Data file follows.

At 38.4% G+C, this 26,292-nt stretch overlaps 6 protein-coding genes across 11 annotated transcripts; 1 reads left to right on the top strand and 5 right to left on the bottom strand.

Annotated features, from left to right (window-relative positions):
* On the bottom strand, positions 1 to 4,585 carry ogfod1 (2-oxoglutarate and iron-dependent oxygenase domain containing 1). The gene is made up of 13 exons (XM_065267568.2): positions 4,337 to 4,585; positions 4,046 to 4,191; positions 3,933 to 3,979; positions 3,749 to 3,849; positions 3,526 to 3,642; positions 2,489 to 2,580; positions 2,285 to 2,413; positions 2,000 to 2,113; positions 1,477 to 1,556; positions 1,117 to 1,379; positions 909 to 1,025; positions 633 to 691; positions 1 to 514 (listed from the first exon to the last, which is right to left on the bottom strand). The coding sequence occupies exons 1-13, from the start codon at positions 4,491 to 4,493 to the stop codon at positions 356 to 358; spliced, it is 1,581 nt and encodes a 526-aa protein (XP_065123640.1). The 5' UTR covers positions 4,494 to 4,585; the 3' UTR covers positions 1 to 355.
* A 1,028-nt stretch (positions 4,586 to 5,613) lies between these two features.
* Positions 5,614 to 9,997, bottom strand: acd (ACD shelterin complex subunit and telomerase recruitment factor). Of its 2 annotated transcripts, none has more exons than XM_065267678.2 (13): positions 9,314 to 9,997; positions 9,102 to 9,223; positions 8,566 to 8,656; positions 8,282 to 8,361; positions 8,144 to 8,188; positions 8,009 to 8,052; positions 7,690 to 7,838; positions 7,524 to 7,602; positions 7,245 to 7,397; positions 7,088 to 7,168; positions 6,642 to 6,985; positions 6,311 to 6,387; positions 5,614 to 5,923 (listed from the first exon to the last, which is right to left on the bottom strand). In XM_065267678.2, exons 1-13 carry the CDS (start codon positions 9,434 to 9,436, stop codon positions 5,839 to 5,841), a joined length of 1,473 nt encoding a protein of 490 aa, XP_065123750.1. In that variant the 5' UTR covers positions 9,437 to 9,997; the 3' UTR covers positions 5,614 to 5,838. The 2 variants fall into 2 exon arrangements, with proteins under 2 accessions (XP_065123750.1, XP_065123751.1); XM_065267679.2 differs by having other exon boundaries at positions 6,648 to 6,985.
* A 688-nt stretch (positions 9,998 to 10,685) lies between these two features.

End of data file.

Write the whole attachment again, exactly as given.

At 38.4% G+C, this 26,292-nt stretch overlaps 6 protein-coding genes across 11 annotated transcripts; 1 reads left to right on the top strand and 5 right to left on the bottom strand.

Annotated features, from left to right (window-relative positions):
* On the bottom strand, positions 1 to 4,585 carry ogfod1 (2-oxoglutarate and iron-dependent oxygenase domain containing 1). The gene is made up of 13 exons (XM_065267568.2): positions 4,337 to 4,585; positions 4,046 to 4,191; positions 3,933 to 3,979; positions 3,749 to 3,849; positions 3,526 to 3,642; positions 2,489 to 2,580; positions 2,285 to 2,413; positions 2,000 to 2,113; positions 1,477 to 1,556; positions 1,117 to 1,379; positions 909 to 1,025; positions 633 to 691; positions 1 to 514 (listed from the first exon to the last, which is right to left on the bottom strand). The coding sequence occupies exons 1-13, from the start codon at positions 4,491 to 4,493 to the stop codon at positions 356 to 358; spliced, it is 1,581 nt and encodes a 526-aa protein (XP_065123640.1). The 5' UTR covers positions 4,494 to 4,585; the 3' UTR covers positions 1 to 355.
* A 1,028-nt stretch (positions 4,586 to 5,613) lies between these two features.
* Positions 5,614 to 9,997, bottom strand: acd (ACD shelterin complex subunit and telomerase recruitment factor). Of its 2 annotated transcripts, none has more exons than XM_065267678.2 (13): positions 9,314 to 9,997; positions 9,102 to 9,223; positions 8,566 to 8,656; positions 8,282 to 8,361; positions 8,144 to 8,188; positions 8,009 to 8,052; positions 7,690 to 7,838; positions 7,524 to 7,602; positions 7,245 to 7,397; positions 7,088 to 7,168; positions 6,642 to 6,985; positions 6,311 to 6,387; positions 5,614 to 5,923 (listed from the first exon to the last, which is right to left on the bottom strand). In XM_065267678.2, exons 1-13 carry the CDS (start codon positions 9,434 to 9,436, stop codon positions 5,839 to 5,841), a joined length of 1,473 nt encoding a protein of 490 aa, XP_065123750.1. In that variant the 5' UTR covers positions 9,437 to 9,997; the 3' UTR covers positions 5,614 to 5,838. The 2 variants fall into 2 exon arrangements, with proteins under 2 accessions (XP_065123750.1, XP_065123751.1); XM_065267679.2 differs by having other exon boundaries at positions 6,648 to 6,985.
* A 688-nt stretch (positions 9,998 to 10,685) lies between these two features.